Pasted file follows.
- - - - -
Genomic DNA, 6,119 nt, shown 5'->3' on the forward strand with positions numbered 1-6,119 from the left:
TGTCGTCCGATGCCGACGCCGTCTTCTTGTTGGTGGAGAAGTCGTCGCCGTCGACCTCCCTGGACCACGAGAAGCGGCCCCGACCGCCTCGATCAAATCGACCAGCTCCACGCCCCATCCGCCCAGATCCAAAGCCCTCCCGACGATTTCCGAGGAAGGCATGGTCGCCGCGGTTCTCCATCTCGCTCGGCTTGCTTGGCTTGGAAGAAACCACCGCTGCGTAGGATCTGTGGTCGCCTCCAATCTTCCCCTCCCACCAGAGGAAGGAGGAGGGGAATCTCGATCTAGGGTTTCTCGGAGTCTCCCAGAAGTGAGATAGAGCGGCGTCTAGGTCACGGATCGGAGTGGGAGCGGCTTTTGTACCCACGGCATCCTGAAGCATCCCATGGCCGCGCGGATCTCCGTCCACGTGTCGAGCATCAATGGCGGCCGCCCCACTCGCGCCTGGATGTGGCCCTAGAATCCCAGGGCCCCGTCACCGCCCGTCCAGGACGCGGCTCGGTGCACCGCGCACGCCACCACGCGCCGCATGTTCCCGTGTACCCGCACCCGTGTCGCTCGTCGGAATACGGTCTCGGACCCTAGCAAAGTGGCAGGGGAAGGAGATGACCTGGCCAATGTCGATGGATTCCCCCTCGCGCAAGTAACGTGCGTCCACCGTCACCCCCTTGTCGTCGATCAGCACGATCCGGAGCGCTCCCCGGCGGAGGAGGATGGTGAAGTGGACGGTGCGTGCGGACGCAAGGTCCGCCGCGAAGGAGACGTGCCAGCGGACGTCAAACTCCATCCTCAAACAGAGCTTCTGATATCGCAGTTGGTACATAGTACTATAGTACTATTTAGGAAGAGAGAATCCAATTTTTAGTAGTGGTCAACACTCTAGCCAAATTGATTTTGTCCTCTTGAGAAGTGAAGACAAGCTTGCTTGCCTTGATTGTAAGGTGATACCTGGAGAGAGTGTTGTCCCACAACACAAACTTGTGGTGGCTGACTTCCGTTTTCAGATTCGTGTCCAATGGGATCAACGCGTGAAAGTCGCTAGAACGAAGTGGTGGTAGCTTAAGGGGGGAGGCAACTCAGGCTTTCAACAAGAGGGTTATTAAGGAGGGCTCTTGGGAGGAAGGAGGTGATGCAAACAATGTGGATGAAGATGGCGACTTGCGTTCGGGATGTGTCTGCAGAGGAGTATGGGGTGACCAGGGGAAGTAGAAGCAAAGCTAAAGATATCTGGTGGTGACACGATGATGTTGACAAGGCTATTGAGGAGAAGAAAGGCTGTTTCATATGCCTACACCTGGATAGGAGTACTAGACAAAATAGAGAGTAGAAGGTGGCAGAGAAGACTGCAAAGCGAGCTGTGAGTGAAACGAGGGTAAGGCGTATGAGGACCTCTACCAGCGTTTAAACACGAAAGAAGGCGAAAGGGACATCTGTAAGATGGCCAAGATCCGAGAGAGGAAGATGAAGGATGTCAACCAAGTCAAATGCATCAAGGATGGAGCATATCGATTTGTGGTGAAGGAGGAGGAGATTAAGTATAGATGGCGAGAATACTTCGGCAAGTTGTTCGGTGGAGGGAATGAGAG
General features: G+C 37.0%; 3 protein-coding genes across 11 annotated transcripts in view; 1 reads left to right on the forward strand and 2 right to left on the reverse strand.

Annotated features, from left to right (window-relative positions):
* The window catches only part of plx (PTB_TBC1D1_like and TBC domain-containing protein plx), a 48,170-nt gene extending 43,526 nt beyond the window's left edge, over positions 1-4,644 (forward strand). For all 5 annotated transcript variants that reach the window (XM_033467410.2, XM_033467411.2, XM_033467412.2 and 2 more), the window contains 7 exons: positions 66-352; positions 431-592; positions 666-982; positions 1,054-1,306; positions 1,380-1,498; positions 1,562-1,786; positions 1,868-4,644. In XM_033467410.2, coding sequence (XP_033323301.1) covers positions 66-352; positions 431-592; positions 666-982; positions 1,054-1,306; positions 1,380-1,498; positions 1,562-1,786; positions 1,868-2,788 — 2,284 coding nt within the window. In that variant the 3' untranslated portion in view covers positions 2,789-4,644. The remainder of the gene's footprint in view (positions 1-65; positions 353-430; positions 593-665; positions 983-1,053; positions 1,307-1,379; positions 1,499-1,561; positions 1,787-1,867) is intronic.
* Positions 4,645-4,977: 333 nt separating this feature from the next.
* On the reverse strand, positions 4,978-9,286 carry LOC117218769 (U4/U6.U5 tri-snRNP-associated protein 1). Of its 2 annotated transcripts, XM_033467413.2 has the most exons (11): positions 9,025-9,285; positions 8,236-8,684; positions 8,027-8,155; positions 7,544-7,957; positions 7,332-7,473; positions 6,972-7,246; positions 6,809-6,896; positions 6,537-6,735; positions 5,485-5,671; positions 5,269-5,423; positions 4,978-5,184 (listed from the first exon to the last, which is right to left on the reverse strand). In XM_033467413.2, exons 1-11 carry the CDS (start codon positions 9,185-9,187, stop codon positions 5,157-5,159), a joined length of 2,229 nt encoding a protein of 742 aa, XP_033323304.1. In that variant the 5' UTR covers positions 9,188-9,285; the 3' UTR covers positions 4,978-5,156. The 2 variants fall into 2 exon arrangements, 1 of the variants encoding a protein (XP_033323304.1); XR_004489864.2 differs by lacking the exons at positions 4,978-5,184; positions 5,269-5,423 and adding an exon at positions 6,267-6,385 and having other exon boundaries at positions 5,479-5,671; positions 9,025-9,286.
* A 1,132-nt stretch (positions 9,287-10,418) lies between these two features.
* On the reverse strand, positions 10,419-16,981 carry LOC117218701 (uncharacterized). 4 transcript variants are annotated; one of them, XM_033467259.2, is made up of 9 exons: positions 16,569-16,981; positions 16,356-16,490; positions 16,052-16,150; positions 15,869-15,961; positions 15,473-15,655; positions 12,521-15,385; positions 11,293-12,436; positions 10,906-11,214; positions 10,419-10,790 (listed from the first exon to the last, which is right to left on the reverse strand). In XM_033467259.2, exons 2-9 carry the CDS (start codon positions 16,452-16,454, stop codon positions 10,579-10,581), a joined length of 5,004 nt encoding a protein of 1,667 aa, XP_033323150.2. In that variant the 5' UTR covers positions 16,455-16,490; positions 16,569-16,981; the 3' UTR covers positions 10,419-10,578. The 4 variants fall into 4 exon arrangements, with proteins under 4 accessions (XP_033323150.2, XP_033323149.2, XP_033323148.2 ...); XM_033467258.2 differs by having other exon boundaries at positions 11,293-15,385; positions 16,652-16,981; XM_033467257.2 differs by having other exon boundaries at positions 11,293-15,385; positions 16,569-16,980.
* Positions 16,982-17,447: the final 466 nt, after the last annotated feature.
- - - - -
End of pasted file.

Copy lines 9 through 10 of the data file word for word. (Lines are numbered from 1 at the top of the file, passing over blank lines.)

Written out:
* On the reverse strand, positions 10,419-16,981 carry LOC117218701 (uncharacterized). 4 transcript variants are annotated; one of them, XM_033467259.2, is made up of 9 exons: positions 16,569-16,981; positions 16,356-16,490; positions 16,052-16,150; positions 15,869-15,961; positions 15,473-15,655; positions 12,521-15,385; positions 11,293-12,436; positions 10,906-11,214; positions 10,419-10,790 (listed from the first exon to the last, which is right to left on the reverse strand). In XM_033467259.2, exons 2-9 carry the CDS (start codon positions 16,452-16,454, stop codon positions 10,579-10,581), a joined length of 5,004 nt encoding a protein of 1,667 aa, XP_033323150.2. In that variant the 5' UTR covers positions 16,455-16,490; positions 16,569-16,981; the 3' UTR covers positions 10,419-10,578. The 4 variants fall into 4 exon arrangements, with proteins under 4 accessions (XP_033323150.2, XP_033323149.2, XP_033323148.2 ...); XM_033467258.2 differs by having other exon boundaries at positions 11,293-15,385; positions 16,652-16,981; XM_033467257.2 differs by having other exon boundaries at positions 11,293-15,385; positions 16,569-16,980.
* Positions 16,982-17,447: the final 466 nt, after the last annotated feature.